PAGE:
Now for the Jacob Bolotin Award winners for 2015: the United States Association of Blind Athletes, $5,000 award recipient. Now, you know some of the things the USABA does, but one thing you may not know that they’re going to do: they set up the world’s first training center for goalball athletes. This is a professional training center, and USABA is preparing these athletes to win the gold in 2016 at the Paralympics. You know, the USABA, following in the footsteps of Jacob Bolotin, thinks big and plays to win. Join me in saluting the USABA and Mark Lucas, its executive director. And Mark, how fast can you say “thank you?”

Mark Lucas: I’m supposed to say “thank you and done,” but this is truly a tremendous honor for the United States Association of Blind Athletes, and we absolutely look forward to collaborating with the National Federation of the Blind in the future. As Dr. Maurer has said, the future is ours. Thank you very much.

Jim Gashel: The next recipient: Nicolaas tenBroek, $5,000. Now I know you don’t think you heard me right, but you did. Nicolaas tenBroek is Dr. tenBroek’s grandson. He’s also a professor of computer science at Heartland Community College. If you’ve ever found an app that is labeled right and the buttons are logically organized, it’s probable that Nicolaas tenBroek was that app developer’s professor. He’s developed an app accessibility training curriculum, and it’s part of the computer science curriculum at Heartland.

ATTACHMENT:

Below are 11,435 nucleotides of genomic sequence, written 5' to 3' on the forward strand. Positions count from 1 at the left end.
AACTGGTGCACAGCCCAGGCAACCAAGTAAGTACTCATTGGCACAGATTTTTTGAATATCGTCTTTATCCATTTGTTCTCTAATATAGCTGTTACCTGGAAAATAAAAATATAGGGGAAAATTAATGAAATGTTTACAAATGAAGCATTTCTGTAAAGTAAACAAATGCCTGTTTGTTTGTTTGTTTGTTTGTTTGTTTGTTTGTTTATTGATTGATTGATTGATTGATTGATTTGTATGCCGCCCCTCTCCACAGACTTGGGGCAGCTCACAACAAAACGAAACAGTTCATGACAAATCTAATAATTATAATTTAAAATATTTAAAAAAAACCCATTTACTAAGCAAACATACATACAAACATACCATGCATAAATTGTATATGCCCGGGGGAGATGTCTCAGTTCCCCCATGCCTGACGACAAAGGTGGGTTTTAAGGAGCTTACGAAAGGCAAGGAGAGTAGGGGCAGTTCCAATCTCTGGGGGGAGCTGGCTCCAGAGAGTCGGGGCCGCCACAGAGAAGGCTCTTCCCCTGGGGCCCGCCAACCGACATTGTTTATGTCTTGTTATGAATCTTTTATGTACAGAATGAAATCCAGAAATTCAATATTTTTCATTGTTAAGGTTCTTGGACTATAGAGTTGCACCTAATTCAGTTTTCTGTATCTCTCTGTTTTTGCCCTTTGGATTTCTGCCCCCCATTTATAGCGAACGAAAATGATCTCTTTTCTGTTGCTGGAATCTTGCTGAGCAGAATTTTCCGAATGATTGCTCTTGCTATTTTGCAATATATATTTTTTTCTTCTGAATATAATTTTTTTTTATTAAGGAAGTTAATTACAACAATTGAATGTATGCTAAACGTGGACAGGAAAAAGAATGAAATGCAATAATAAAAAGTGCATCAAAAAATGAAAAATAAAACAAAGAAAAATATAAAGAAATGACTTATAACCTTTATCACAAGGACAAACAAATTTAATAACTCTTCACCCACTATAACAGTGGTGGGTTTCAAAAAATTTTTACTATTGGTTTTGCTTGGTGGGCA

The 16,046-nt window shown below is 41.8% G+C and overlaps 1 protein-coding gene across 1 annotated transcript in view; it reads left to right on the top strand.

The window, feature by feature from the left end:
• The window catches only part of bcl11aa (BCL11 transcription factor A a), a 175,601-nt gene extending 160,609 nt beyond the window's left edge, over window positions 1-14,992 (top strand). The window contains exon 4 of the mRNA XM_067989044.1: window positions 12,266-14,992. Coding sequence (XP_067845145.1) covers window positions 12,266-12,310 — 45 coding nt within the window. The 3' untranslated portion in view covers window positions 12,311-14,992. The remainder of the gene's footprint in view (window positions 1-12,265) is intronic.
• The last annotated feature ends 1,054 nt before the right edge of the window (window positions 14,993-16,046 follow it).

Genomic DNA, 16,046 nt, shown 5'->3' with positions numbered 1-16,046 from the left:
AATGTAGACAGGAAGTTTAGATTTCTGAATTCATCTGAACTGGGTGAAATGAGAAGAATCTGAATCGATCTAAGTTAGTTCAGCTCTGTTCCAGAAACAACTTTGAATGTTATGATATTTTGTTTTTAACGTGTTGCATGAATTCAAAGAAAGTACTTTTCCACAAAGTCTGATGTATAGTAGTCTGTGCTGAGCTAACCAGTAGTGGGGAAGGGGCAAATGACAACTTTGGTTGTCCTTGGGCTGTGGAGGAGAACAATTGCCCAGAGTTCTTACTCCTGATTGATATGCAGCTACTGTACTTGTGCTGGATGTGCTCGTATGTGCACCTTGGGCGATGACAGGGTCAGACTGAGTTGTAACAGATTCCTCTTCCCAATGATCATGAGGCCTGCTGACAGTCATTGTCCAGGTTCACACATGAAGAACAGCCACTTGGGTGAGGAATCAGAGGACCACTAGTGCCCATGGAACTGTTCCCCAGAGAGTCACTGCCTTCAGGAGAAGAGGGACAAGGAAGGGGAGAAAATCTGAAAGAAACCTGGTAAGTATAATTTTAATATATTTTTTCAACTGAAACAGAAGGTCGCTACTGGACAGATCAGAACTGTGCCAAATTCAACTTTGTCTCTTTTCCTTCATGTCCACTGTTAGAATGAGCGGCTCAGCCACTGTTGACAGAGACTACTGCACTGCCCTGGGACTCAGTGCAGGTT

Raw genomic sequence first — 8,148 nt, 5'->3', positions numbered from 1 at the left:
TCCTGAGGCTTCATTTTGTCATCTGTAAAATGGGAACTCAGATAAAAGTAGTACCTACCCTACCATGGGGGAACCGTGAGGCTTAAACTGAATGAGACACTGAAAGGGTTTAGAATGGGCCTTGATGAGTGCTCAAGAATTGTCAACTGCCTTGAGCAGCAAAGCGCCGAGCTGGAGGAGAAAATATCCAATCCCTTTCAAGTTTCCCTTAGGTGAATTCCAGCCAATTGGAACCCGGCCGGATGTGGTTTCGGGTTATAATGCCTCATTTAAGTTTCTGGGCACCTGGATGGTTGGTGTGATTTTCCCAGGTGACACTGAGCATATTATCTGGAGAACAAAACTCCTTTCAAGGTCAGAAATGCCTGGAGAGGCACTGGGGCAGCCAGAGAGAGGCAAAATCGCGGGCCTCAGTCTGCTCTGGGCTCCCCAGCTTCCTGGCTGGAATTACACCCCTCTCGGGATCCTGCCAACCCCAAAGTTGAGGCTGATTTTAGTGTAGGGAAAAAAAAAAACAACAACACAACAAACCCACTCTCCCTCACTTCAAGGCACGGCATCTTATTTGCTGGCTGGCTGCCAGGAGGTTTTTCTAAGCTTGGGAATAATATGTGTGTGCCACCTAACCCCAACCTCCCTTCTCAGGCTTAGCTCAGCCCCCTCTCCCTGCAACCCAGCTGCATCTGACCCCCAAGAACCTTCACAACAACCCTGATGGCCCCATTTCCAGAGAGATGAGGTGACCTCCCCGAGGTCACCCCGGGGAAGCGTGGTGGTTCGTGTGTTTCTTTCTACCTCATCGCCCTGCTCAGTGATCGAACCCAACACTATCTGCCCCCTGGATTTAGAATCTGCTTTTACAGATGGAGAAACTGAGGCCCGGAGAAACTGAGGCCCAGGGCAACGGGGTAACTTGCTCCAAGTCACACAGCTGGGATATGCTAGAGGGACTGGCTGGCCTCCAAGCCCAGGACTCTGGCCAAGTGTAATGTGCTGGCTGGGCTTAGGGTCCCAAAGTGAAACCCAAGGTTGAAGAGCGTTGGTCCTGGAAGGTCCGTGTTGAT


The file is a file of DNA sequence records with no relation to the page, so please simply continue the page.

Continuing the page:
You know, Dr. Bolotin didn’t confront apps that didn’t work, but he did confront massive discrimination. He would be proud—in fact, let’s put it this way—both Chick (that’s Jacobus) and Nick tenBroek, Dr. Bolotin would be proud to know either one of these gentlemen. Please join me on behalf of the National Federation of the Blind and its founder, Jacobus tenBroek, in saluting the grandson, Nicolaas tenBroek, here to receive the award.

Nicolaas tenBroek: Okay, I have to say thanks really quick. But I do want to thank Cary Supalo and Independent Science for all their support in this, and we will donate these monies to continue offering this course. Thank you.

Jim Gashel: University of California at Davis and the Centre for Molecular and Biomolecular Informatics: joint award of $10,000: These folks have developed not just an app, but a whole technology that makes it possible for blind people in a fully accessible way to create 3-D models of any molecule imaginable. It makes it possible for blind people to compete and succeed in advanced scientific fields. Following in the footsteps of Dr. Jacob Bolotin, these award winners are making it possible for blind people to succeed in careers never before dreamed of. Success in advanced sciences will be the norm rather than the exception. Please join me in saluting CAL Davis and the Centre for Molecular and Biomolecular Informatics, represented by Tim Newman, the chief of this program. Say thanks quick.